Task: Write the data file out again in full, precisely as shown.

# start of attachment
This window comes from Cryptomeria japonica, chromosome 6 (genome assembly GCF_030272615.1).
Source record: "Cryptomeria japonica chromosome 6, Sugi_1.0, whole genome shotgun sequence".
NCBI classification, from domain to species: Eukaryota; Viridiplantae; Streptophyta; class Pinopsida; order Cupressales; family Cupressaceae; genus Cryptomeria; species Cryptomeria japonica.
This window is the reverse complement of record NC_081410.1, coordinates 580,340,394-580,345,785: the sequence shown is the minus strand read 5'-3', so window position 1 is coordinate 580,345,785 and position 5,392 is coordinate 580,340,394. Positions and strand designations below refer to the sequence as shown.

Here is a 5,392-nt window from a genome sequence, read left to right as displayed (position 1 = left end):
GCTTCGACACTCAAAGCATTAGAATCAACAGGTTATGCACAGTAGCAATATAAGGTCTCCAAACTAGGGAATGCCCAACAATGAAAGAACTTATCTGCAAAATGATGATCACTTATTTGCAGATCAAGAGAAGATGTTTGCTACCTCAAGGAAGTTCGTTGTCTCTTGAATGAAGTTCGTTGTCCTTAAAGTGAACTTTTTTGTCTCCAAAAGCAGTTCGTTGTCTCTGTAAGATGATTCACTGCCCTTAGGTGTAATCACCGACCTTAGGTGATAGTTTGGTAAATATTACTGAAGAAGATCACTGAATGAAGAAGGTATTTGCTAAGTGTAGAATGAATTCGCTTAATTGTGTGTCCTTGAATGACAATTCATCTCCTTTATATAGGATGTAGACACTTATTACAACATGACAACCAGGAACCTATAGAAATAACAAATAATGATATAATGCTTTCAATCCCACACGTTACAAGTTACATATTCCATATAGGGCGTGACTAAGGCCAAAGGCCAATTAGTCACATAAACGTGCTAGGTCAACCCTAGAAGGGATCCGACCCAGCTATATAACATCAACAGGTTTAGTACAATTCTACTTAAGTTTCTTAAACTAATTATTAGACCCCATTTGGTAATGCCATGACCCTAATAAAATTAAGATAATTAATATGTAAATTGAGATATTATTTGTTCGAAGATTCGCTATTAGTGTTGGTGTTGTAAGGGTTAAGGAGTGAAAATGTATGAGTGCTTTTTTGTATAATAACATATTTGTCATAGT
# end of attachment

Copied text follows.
This window comes from Cryptomeria japonica, chromosome 6 (genome assembly GCF_030272615.1).
Source record: "Cryptomeria japonica chromosome 6, Sugi_1.0, whole genome shotgun sequence".
NCBI classification, from domain to species: Eukaryota; Viridiplantae; Streptophyta; class Pinopsida; order Cupressales; family Cupressaceae; genus Cryptomeria; species Cryptomeria japonica.
This window is the reverse complement of record NC_081410.1, coordinates 580,340,394-580,345,785: the sequence shown is the minus strand read 5'-3', so window position 1 is coordinate 580,345,785 and position 5,392 is coordinate 580,340,394. Positions and strand designations below refer to the sequence as shown.

Here is a 5,392-nt window from a genome sequence, read left to right as displayed (position 1 = left end):
GCTTCGACACTCAAAGCATTAGAATCAACAGGTTATGCACAGTAGCAATATAAGGTCTCCAAACTAGGGAATGCCCAACAATGAAAGAACTTATCTGCAAAATGATGATCACTTATTTGCAGATCAAGAGAAGATGTTTGCTACCTCAAGGAAGTTCGTTGTCTCTTGAATGAAGTTCGTTGTCCTTAAAGTGAACTTTTTTGTCTCCAAAAGCAGTTCGTTGTCTCTGTAAGATGATTCACTGCCCTTAGGTGTAATCACCGACCTTAGGTGATAGTTTGGTAAATATTACTGAAGAAGATCACTGAATGAAGAAGGTATTTGCTAAGTGTAGAATGAATTCGCTTAATTGTGTGTCCTTGAATGACAATTCATCTCCTTTATATAGGATGTAGACACTTATTACAACATGACAACCAGGAACCTATAGAAATAACAAATAATGATATAATGCTTTCAATCCCACACGTTACAAGTTACATATTCCATATAGGGCGTGACTAAGGCCAAAGGCCAATTAGTCACATAAACGTGCTAGGTCAACCCTAGAAGGGATCCGACCCAGCTATATAACATCAACAGGTTTAGTACAATTCTACTTAAGTTTCTTAAACTAATTATTAGACCCCATTTGGTAATGCCATGACCCTAATAAAATTAAGATAATTAATATGTAAATTGAGATATTATTTGTTCGAAGATTCGCTATTAGTGTTGGTGTTGTAAGGGTTAAGGAGTGAAAATGTATGAGTGCTTTTTTGTATAATAACATATTTGTCATAGT